Page 1: Biography
This biography, written by John Pollard, was first published in the Dictionary of New Zealand Biography in 1993.
John Rochfort was one of the great surveyor-engineers who explored, mapped and opened up the young colony of New Zealand for European settlement. The eldest of at least three brothers, he was born on 21 May 1832 in London, England, to Sarah Button and her husband, Frank Rochfort, a silversmith. He was trained by the renowned Victorian engineer Isambard Kingdom Brunel, who discouraged pupils by charging the enormous premium of £1,000 and asking each to give 'sufficient reason to suppose that he will succeed in the profession'. John Rochfort must have owed a lot to his mentor for his professional attitudes and zest for the unknown. Certainly he was well prepared to journey abroad.
In 1851, at the age of 19, he arrived in New Zealand with his brother James. He was initially employed by the government, surveying in the Wellington area; he then went with Robert Park and Douglas McLean to Rangitikei to survey native reserves. Discontented with 'the bad pay of a stingy government', Rochfort knocked around the Victorian goldfields before returning to England in 1853. The next year the family emigrated to New Zealand and took up farming and sawmilling in the Motueka district. However, in the depressed times of 1858, the venture ceased to prosper.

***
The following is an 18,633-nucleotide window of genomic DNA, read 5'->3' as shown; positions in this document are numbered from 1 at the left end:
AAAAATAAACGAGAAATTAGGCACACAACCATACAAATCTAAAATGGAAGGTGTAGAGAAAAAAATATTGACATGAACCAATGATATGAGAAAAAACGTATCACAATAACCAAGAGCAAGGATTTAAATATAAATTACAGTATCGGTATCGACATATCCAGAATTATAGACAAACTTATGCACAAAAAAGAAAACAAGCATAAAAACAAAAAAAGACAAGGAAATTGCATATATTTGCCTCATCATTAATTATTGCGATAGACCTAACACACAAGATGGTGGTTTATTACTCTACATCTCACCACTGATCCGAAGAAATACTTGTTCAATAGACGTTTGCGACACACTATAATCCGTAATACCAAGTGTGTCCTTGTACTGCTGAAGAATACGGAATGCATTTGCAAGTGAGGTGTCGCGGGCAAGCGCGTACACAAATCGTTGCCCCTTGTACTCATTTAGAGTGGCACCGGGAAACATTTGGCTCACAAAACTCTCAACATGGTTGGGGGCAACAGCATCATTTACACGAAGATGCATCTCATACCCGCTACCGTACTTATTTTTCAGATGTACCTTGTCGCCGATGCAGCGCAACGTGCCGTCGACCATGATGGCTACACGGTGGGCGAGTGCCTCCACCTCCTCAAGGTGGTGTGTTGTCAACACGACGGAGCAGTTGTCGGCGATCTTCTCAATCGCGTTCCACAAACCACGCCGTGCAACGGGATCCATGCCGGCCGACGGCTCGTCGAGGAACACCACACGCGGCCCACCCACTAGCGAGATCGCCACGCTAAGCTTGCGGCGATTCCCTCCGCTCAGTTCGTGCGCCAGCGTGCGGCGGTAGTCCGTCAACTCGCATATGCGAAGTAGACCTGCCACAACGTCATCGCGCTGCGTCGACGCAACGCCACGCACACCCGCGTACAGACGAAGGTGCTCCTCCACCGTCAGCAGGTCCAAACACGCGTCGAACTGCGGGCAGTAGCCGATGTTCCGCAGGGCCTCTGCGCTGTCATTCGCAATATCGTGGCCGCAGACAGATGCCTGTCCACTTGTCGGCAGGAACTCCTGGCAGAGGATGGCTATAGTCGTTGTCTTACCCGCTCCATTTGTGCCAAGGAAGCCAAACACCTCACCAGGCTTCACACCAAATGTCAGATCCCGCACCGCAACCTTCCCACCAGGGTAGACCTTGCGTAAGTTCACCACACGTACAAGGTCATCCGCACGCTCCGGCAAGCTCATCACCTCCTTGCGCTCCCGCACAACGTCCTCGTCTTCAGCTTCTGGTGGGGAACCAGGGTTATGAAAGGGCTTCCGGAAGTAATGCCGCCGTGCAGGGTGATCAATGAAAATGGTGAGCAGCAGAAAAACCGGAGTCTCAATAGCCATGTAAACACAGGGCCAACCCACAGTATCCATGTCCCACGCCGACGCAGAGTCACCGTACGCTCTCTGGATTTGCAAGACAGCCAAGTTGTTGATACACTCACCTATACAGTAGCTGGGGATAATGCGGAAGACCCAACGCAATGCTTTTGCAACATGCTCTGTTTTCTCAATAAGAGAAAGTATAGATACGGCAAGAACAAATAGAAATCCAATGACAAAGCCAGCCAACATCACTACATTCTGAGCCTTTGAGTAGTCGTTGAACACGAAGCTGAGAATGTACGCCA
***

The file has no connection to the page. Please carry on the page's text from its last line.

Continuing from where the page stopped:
John resumed surveying, his work for the Nelson provincial government taking him on daring explorations into the headwaters of the Hurunui, Taramakau and Buller rivers. His discoveries of gold in the Buller and coal in the Denniston area led to Julius Haast and James Burnett making a detailed mineralogical survey of the locality, in the course of which Haast named the highest peak Mt Rochfort.
James Rochfort, who was trained as an architect, became an engineer under the tutelage of John; he accompanied him on the early risky journeys but failed to achieve the stature of his brother.
In 1865, as district surveyor for the Canterbury provincial government, Rochfort in company with Captain F. D. Gibson examined the port potential of all the West Coast rivers down to Bruce Bay. In the same year he laid out the town of Greymouth and received a New Zealand Exhibition bronze medal for his explorations of the West Coast. He became involved with a soap works at Heathcote in 1865. In 1869 he re-entered general government service and from 1870 to 1871 laid out the line of the Remutaka railway. In 1872 he worked briefly as surveyor in charge of plotting and computing for the Canterbury government, but soon rejoined the general government service and surveyed the Buller Gorge railway. From 1874 to 1876 he was engineer to the Timaru and Gladstone Board of Works and became an authorised surveyor in 1878.
In 1883 Rochfort commenced an engineering reconnaissance of the North Island main trunk railway. In spite of strong opposition from Maori, who forced back his party at gunpoint three times, held Rochfort prisoner at Papatupu (near Ohakune) for three days, and would not divulge Maori names for topographical features, the work was completed by 1887. His later years were spent in surveys in Westland and in mining investigations in Nelson and south Auckland.